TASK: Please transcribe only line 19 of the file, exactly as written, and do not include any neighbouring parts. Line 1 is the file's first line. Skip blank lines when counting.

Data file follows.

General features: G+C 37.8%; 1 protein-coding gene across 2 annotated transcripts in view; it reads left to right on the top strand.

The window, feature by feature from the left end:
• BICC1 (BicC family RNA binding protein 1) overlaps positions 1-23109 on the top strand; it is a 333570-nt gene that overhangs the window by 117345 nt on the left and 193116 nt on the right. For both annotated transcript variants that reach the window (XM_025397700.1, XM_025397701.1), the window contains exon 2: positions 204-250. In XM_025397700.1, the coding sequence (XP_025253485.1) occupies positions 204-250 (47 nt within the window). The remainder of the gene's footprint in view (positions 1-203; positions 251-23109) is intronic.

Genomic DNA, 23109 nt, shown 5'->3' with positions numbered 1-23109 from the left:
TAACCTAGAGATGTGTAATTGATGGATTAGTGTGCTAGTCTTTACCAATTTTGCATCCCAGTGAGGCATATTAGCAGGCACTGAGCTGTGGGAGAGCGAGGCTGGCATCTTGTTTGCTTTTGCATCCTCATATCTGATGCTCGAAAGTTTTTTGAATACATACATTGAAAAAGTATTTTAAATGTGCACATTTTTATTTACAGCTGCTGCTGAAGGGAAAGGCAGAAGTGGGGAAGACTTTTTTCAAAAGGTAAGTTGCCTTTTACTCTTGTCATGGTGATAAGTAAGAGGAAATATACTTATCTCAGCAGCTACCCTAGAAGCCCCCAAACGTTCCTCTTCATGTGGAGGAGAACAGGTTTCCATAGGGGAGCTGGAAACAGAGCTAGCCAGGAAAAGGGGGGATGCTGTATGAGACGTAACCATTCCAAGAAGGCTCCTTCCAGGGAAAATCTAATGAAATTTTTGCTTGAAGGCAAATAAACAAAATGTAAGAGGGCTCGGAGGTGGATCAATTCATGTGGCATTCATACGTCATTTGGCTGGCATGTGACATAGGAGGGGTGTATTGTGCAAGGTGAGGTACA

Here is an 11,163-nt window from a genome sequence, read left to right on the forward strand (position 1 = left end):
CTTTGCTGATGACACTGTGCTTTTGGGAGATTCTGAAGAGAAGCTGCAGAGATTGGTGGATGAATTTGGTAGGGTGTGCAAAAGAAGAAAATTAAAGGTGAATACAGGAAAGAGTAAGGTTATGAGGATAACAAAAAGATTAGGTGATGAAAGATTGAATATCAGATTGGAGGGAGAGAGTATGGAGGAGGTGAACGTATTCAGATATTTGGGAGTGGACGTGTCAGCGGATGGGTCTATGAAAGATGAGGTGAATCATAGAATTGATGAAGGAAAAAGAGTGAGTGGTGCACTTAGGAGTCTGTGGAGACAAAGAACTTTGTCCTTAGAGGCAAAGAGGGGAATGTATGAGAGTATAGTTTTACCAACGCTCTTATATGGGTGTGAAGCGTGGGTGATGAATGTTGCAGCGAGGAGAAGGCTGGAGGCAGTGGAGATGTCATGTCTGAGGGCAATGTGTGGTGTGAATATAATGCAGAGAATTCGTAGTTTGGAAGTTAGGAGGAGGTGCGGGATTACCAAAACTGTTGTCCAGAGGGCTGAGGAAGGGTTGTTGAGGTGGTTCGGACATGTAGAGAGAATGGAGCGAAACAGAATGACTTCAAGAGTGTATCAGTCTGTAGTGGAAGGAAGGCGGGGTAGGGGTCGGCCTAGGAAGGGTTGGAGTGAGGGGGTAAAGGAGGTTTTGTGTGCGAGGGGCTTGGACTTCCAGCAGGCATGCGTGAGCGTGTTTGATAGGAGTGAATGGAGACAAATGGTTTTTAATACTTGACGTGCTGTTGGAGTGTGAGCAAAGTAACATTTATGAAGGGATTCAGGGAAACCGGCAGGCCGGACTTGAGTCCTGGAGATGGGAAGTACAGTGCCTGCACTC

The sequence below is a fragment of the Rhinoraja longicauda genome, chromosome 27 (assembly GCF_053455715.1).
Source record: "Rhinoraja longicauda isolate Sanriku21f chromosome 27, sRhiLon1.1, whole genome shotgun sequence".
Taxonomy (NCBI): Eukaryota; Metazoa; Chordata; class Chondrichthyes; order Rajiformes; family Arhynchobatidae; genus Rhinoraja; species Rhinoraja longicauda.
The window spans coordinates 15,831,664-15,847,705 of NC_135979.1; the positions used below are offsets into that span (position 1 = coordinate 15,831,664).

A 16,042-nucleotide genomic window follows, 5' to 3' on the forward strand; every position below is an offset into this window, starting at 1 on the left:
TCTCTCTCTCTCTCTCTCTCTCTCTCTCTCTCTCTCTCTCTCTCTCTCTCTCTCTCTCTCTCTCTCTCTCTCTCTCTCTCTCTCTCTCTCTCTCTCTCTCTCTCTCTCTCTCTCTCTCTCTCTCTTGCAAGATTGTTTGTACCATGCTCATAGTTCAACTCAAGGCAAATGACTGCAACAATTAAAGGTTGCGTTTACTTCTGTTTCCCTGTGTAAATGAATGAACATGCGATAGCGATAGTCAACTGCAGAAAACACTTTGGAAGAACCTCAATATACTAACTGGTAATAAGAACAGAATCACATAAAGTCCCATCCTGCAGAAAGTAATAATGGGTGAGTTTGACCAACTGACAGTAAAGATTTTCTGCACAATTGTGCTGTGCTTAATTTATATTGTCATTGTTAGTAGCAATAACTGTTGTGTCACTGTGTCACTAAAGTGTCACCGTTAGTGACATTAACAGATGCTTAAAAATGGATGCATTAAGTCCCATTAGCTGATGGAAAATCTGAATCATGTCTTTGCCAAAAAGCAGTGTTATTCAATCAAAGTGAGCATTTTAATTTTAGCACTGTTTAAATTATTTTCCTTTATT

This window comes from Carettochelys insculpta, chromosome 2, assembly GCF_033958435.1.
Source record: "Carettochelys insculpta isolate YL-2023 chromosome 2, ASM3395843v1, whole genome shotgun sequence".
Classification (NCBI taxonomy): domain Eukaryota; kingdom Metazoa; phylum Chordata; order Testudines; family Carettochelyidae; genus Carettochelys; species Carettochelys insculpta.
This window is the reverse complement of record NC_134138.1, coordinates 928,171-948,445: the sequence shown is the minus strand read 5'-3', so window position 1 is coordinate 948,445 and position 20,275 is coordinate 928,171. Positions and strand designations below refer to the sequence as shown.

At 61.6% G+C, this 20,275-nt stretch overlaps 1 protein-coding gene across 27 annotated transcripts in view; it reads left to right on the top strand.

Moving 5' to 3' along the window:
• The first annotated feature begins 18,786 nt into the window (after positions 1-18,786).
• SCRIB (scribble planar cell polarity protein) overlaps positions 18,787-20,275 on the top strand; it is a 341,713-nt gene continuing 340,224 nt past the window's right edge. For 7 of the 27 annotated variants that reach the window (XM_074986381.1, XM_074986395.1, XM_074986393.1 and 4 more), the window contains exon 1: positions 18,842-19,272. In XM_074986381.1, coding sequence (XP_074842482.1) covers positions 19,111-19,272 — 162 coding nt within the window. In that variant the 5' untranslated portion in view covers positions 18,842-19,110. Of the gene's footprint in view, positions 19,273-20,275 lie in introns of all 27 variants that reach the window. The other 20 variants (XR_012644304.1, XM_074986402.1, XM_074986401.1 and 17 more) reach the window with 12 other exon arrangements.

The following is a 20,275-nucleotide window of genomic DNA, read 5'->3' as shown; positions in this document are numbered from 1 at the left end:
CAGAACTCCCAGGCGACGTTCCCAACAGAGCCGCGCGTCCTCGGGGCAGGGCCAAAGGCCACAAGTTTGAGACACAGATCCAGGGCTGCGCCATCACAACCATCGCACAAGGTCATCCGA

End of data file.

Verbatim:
Moving 5' to 3' along the window: